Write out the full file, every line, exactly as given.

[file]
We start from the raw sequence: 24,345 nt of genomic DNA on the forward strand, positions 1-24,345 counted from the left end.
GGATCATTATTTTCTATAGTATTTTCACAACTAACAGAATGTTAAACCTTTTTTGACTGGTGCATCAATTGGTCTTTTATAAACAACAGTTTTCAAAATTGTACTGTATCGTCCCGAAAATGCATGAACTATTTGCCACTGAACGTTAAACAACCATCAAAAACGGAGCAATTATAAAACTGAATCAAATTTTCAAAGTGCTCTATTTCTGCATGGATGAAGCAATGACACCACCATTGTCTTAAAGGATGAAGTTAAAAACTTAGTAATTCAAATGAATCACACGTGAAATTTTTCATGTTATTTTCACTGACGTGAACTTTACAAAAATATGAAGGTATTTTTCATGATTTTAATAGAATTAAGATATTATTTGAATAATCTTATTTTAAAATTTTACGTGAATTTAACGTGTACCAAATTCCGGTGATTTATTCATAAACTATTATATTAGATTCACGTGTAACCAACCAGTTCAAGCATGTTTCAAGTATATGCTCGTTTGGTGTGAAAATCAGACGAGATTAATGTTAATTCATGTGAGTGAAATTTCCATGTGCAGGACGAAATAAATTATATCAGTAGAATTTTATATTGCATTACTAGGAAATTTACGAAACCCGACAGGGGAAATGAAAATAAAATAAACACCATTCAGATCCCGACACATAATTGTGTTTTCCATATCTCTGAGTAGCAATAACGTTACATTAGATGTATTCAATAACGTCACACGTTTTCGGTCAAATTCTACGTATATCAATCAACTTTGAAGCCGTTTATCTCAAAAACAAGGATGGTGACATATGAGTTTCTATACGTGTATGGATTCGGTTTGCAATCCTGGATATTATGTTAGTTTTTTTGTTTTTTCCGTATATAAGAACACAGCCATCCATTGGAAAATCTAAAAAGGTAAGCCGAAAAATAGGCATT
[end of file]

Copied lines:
We start from the raw sequence: 24,345 nt of genomic DNA on the forward strand, positions 1-24,345 counted from the left end.
GGATCATTATTTTCTATAGTATTTTCACAACTAACAGAATGTTAAACCTTTTTTGACTGGTGCATCAATTGGTCTTTTATAAACAACAGTTTTCAAAATTGTACTGTATCGTCCCGAAAATGCATGAACTATTTGCCACTGAACGTTAAACAACCATCAAAAACGGAGCAATTATAAAACTGAATCAAATTTTCAAAGTGCTCTATTTCTGCATGGATGAAGCAATGACACCACCATTGTCTTAAAGGATGAAGTTAAAAACTTAGTAATTCAAATGAATCACACGTGAAATTTTTCATGTTATTTTCACTGACGTGAACTTTACAAAAATATGAAGGTATTTTTCATGATTTTAATAGAATTAAGATATTATTTGAATAATCTTATTTTAAAATTTTACGTGAATTTAACGTGTACCAAATTCCGGTGATTTATTCATAAACTATTATATTAGATTCACGTGTAACCAACCAGTTCAAGCATGTTTCAAGTATATGCTCGTTTGGTGTGAAAATCAGACGAGATTAATGTTAATTCATGTGAGTGAAATTTCCATGTGCAGGACGAAATAAATTATATCAGTAGAATTTTATATTGCATTACTAGGAAATTTACGAAACCCGACAGGGGAAATGAAAATAAAATAAACACCATTCAGATCCCGACACATAATTGTGTTTTCCATATCTCTGAGTAGCAATAACGTTACATTAGATGTATTCAATAACGTCACACGTTTTCGGTCAAATTCTACGTATATCAATCAACTTTGAAGCCGTTTATCTCAAAAACAAGGATGGTGACATATGAGTTTCTATACGTGTATGGATTCGGTTTGCAATCCTGGATATTATGTTAGTTTTTTTGTTTTTTCCGTATATAAGAACACAGCCATCCATTGGAAAATCTAAAAAGGTAAGCCGAAAAATAGGCATT